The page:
Every month, the state Department of Justice sends letters to law enforcement agencies with information on the people who applied for a background check to buy a gun but were denied because of their criminal records. Because the act alone is another crime, the state’s expectation is that some of the illegal applicants would be tracked down and arrested again. But that doesn’t seem to happen in most of California, as agencies tend to be overloaded with existing work. The California Department of Justice, however, does have agents actively collecting weapons from people who are convicted of crimes or institutionalized for mental illness if those people do not voluntarily turn over their guns.
“Everybody gets the notices,” explained District Attorney Joyce Dudley recently, “but nobody was doing anything.” So nearly two years ago, she started finding these people, and now her department is actively arresting and prosecuting them as part of their regular jobs. “To my knowledge, no one around the state is doing this,” said Dudley. “I want people to know we’re watching.”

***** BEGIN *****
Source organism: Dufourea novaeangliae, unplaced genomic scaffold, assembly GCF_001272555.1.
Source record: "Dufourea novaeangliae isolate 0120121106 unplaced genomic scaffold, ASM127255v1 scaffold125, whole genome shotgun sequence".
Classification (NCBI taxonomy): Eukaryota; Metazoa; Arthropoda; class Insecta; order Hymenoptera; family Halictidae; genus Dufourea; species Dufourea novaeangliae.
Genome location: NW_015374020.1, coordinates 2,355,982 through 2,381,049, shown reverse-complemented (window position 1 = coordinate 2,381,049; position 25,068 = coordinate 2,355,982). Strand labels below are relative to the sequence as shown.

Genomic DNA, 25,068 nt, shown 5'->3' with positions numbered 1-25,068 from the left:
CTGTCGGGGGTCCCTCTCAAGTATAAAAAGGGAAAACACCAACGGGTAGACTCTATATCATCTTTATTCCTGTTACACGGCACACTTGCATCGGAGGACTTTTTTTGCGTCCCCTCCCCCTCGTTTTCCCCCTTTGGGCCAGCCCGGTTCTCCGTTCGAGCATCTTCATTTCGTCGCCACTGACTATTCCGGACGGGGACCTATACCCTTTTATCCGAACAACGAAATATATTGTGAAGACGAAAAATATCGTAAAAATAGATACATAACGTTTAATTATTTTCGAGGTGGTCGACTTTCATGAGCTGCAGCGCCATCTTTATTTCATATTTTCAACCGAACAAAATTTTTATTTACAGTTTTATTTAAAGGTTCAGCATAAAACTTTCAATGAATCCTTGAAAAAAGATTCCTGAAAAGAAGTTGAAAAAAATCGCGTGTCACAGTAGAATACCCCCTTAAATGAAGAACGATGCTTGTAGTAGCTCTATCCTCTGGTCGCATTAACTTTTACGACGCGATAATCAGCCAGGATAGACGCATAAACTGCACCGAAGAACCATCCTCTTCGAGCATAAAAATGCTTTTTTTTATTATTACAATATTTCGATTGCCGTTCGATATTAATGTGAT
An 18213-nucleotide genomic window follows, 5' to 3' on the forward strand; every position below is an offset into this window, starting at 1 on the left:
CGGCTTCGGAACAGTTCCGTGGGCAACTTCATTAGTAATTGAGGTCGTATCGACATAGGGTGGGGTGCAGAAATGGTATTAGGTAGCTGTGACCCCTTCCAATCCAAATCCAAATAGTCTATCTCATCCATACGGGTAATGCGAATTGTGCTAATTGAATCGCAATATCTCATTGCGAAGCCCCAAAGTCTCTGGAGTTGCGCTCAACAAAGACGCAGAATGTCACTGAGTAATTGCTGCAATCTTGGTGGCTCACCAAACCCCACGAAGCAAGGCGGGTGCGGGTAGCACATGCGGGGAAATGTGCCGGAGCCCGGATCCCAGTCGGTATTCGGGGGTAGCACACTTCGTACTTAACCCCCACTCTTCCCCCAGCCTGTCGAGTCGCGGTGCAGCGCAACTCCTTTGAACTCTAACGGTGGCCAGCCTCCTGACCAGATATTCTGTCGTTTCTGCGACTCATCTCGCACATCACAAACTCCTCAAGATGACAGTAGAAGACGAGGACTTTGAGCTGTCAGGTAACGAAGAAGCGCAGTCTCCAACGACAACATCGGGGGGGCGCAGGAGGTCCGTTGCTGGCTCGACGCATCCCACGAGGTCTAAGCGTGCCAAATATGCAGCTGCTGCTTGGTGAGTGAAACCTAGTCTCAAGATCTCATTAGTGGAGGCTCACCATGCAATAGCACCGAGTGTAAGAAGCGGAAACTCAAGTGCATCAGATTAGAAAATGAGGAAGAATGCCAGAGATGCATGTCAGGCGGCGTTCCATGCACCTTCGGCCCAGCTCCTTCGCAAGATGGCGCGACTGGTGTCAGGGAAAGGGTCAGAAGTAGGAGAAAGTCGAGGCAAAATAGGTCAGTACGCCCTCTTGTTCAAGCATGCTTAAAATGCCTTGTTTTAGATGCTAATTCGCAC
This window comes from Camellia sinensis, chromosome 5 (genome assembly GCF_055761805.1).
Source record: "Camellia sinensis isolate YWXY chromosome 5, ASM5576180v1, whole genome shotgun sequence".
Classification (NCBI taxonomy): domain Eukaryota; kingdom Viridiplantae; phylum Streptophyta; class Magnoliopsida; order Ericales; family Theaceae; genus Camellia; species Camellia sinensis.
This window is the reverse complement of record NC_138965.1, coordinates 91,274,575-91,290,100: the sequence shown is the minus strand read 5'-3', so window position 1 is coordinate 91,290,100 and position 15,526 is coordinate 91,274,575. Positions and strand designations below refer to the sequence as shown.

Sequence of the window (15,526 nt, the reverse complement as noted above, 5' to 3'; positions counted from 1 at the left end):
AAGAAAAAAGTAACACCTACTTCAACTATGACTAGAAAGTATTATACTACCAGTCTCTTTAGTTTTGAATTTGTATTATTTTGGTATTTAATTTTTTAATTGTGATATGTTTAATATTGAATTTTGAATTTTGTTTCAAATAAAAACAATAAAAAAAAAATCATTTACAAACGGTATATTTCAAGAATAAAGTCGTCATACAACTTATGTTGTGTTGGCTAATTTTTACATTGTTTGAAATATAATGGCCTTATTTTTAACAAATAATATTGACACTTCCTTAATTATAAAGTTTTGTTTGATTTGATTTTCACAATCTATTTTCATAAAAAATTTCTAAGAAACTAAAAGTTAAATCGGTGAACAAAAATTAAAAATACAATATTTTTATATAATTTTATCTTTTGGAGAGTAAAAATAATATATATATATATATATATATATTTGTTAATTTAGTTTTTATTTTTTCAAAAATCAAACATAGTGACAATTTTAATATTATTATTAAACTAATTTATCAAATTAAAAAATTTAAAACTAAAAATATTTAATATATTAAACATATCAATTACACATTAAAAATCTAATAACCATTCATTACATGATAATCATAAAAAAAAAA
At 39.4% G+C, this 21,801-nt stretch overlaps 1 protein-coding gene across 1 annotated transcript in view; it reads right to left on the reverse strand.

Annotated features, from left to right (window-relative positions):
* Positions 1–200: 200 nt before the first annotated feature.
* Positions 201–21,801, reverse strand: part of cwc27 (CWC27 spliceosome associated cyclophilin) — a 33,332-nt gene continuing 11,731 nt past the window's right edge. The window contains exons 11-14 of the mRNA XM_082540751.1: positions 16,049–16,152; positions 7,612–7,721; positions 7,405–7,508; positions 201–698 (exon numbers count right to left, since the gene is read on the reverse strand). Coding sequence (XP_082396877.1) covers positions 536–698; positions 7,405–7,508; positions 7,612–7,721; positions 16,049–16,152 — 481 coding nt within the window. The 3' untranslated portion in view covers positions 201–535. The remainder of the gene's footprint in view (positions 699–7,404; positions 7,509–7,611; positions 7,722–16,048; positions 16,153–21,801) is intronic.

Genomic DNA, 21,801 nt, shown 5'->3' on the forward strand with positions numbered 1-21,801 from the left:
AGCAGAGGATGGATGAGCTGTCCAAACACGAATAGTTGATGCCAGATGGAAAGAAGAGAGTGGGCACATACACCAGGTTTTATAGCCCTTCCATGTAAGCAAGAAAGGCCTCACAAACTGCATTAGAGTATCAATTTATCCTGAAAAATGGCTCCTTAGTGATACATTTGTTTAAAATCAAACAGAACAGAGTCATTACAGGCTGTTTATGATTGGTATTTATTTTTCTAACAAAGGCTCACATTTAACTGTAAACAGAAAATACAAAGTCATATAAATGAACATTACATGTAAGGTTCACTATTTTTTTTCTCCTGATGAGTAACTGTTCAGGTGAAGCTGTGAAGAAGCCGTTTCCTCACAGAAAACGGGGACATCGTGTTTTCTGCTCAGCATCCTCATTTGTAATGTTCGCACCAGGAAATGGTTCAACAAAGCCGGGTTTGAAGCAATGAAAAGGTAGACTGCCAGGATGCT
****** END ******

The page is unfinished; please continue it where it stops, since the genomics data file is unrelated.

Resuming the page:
The timing couldn’t have been better: Due to growing concern over stronger gun laws nationwide, there’s been a spike in gun buying even in Santa Barbara County, and the number of folks trying to do so illegally has also jumped. The letter used to list about four or five people a month, but that number is closer to 15 or 20 today. “It’s just a flood,” said investigator David Saunders.
Once found, some claim ignorance of their banned status, others admit that they thought no one was paying attention, and some didn’t think past crimes would cross state lines. But many appear to be just plain guilty of trying to sneak through the system, and Dudley’s prosecutors have already put some of those back in prison for years. She explained, “If we can prevent someone from getting a gun who shouldn’t have one, that’s the easiest thing we can do.”